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This is an archived page!
This page is very old and the content is not up to date.
Not everything (if any) which is written here will be in the final game!

Preliminary Design Document

A preliminary design document can be thought of as an organized list of features. It describes what you want your product to offer in terms of gameplay, technology and look, without worrying too much about how it will be implemented. (Of course, if you know that something is impossible, save everyone useless aggravation and take it out now!)

The preliminary design is a discussion document, and it may (should?) go through several iterations. If you are writing a role-playing or board game, you can start play-testing at this stage, which will help you weed out elements that don't work. Computer games are a little trickier, since you have no software to play with until much later in the production process; nevertheless, discussing the design document as openly as possible, with other designers in your company and with lead artists and programmers, will serve much the same purpose.

The content of a PDD depends so heavily on the type of game being considered that it is not even worth trying to define a standard. As an example, here is a partial list of contents for a 3D PlayStation game I once co-wrote:

  • Technical specifications: frame rate, texture resolution and color depth, number of player characters, single and multi-player modes, camera handling, etc.
  • Backstory, including a storyboard for the game's FMV intro.
  • Cast of characters: the player characters and their unique talents, the villain, his ships, the supporting cast, etc.
  • List of the game's environments and the missions taking place in each. About 1-2 pages of general information on the unique characteristics of each mission (i.e., slippery surfaces, low visibility, types of monsters, race vs shooting, etc.)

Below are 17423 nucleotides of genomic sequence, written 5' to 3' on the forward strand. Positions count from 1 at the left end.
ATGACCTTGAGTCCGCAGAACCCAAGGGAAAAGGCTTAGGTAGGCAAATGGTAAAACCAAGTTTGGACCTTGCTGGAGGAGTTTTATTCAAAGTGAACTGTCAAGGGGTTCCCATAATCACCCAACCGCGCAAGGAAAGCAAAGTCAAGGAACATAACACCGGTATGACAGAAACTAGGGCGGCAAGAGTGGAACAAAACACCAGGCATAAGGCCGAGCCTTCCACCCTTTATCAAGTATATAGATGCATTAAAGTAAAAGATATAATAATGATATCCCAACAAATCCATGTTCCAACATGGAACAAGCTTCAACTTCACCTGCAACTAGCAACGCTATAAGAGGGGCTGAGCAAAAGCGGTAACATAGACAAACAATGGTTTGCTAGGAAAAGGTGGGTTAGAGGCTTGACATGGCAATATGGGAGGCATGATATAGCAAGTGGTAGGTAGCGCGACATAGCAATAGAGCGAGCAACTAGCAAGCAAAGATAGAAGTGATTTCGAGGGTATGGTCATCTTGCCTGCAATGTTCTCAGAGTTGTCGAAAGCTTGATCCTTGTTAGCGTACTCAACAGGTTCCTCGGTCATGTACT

• Special ammunition, power-ups, traps, bombs, equipment.
  • Monsters and the statistics that define them: endurance, hit potential, type of behaviour.
  • Lives, health, resurrections and tagging between player characters.
  • List of moves, including the secret and special-purpose moves appearing in specific situations.

I have seen preliminary designs ranging in size between 20 pages (for a shooter) and 60 pages (for a very detailed strategic sports simulation.)

While great care should be taken not to waste time in endless discussions, when in doubt, keep talking. Cutting design time short to save money is a sure-fire way to run a production into a wall. Preliminary design can take anywhere between 4 and 10 weeks for the designer, and 10 to 30 hours for the other people involved in brainstorming.

I have posted the revised design document (an advanced form of the preliminary design) for a pro-wrestling simulation play-by-email game here. Of course, it is a very simple game, and the document for a commercial computer game would be a lot more complicated, but the level of detail and the completeness, given the subject matter, is about right.